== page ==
Jazz artist educates while playing guitar

Published 12:00 am Monday, February 13, 2006

Typically ticket holders travel to see a concert or show, but yesterday Linden’s George P. Austin Junior High School brought the entertainment to its gymnasium.

At 1 p.m. students were excused from their classes to enjoy a moment in jazz with Eric Essix and his five-member band to further their knowledge of music and its history.

“Before jazz, there was no drum set. It was just a big bass drum. Jazz musicians came up with the concept of a drum set,” Essix told the young crowd. “I suggest you research music. Go on the web. You’ll learn how Motown has influenced hip-hop music.”

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With Essix on guitar, Kelley O’Neal on saxophone, James “PJ” Spraggins on drums, Sean Michael Ray on bass and Kelvin Wooten on keyboard, the group showed it’s improvisational skills on well-known songs such as The Temptation’s “My Girl,” The Jackson 5’s

“I Want You Back,” and Chaka Khan’s “Sweet Thing.”

And even though most of the playlist included songs older than the majority of people in the room, the crowd clapped and sang along to the famous tunes.

“Oh, this is my song,” one young student yelled as the “My Girl” beat began.

“We are thrilled to have the opportunity for a cultural experience like this,” Austin principal Terry Gosa said. “We are very limited in this area when it comes to musical education. It was an enriching experience for the children to be exposed in this manner.”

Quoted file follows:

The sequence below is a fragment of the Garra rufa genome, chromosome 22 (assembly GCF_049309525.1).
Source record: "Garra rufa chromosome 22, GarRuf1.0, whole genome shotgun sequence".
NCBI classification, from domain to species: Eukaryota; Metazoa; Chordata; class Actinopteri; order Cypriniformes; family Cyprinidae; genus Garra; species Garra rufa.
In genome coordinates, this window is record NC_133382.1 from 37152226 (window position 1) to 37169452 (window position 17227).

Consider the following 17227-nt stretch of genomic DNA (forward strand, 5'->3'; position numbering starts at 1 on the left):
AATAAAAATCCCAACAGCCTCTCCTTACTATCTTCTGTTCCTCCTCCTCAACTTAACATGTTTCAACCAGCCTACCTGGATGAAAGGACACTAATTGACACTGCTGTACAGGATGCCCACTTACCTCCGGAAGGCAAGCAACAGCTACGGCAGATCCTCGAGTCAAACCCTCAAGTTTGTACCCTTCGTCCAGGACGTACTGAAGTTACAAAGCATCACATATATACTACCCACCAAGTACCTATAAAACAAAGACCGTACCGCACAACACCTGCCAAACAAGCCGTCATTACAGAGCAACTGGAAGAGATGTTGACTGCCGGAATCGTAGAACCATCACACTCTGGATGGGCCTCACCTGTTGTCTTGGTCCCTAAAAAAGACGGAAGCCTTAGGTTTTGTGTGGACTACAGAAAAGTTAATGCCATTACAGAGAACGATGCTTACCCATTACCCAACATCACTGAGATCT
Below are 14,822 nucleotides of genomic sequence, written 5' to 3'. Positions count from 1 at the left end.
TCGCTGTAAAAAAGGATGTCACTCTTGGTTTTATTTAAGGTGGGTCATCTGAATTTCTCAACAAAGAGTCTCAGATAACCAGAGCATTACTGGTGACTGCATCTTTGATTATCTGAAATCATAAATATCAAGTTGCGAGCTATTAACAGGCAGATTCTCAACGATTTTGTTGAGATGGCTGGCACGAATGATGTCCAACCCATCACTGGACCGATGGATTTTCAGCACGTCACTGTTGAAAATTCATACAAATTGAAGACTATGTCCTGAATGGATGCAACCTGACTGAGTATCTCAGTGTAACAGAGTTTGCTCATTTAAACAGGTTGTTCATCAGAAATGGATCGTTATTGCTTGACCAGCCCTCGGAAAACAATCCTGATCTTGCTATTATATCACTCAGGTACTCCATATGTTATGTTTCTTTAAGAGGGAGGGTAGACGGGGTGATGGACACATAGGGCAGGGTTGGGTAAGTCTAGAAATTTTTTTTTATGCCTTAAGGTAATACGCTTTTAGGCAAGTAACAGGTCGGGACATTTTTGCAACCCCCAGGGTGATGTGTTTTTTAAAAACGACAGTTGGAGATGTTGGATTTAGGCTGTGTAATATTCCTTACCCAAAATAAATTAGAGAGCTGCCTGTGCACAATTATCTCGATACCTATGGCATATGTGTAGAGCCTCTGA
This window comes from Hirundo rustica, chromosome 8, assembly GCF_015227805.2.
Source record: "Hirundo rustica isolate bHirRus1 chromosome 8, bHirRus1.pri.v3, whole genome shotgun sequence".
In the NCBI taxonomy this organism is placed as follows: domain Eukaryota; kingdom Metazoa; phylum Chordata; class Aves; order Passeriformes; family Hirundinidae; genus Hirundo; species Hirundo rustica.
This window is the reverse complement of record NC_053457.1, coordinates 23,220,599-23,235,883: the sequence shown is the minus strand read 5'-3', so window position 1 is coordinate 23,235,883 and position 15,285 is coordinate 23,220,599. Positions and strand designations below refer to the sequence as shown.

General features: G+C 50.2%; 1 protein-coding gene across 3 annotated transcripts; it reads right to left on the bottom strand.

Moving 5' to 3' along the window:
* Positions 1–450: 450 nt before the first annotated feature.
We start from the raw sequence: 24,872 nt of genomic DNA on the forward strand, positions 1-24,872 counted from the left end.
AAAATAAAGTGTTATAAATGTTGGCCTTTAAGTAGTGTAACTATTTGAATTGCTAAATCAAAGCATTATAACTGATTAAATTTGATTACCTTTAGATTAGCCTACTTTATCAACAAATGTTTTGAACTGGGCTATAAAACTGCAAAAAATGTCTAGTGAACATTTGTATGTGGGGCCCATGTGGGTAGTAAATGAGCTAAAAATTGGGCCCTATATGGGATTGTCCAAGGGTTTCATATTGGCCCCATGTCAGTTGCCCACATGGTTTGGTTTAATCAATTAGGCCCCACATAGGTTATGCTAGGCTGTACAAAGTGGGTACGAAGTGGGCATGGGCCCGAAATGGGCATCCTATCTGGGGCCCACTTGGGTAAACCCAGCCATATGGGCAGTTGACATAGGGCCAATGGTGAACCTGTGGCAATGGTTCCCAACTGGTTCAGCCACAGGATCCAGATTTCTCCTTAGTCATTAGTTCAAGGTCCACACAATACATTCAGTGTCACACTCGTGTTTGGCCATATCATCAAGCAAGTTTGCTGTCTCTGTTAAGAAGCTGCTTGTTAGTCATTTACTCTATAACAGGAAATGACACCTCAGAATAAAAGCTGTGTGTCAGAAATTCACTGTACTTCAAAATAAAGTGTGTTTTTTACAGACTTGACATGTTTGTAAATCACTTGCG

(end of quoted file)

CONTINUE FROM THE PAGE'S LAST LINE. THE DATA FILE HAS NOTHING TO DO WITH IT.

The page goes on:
“This is our way to give back to the community and educate the kids. We always hope they will walk away with more knowledge. I know all of them won’t take it in, but hopefully we can reach a few, ” Essix, a Birmingham native, said. “We could get up here and just play, but our goal is to educate, as well as, entertain.”

Austin’s school counselor, Gwen Rogers, said the concert gave the children a new appreciation for a different kind of music.

“The program was great and the kids were really excited,” Rogers said. “This really served as a teaching program, as well as, a learning one.”

The concert was brought to the school courtesy of a grant from the Alabama State Council on the Arts and the timing couldn’t have been any better, Gosa said.

“We want to start a marching band and we hope this will generate interest,” he said. “The fifth graders came to see it and they will be here next year, so we had the right audience.”

“It’s important to know your instrument well, and to be able to read music,” Essix told the students. “It’ like if I only spoke Spanish and you spoke English…If you don’t know the language of music, you can’t communicate with other musicians.”

After a question and answer period, fulfilling requests for Ray Charles and Luther Vandross songs, and signing their names to tiny scraps of paper, it was a wonder the group was able to make it out of the gym as the children screamed for more.

“One more,” a student from the top bleacher yelled.

“Fifteen more,” another student yelled.

“Y’all gone sit here until school is over and it’s night out,” a young man said.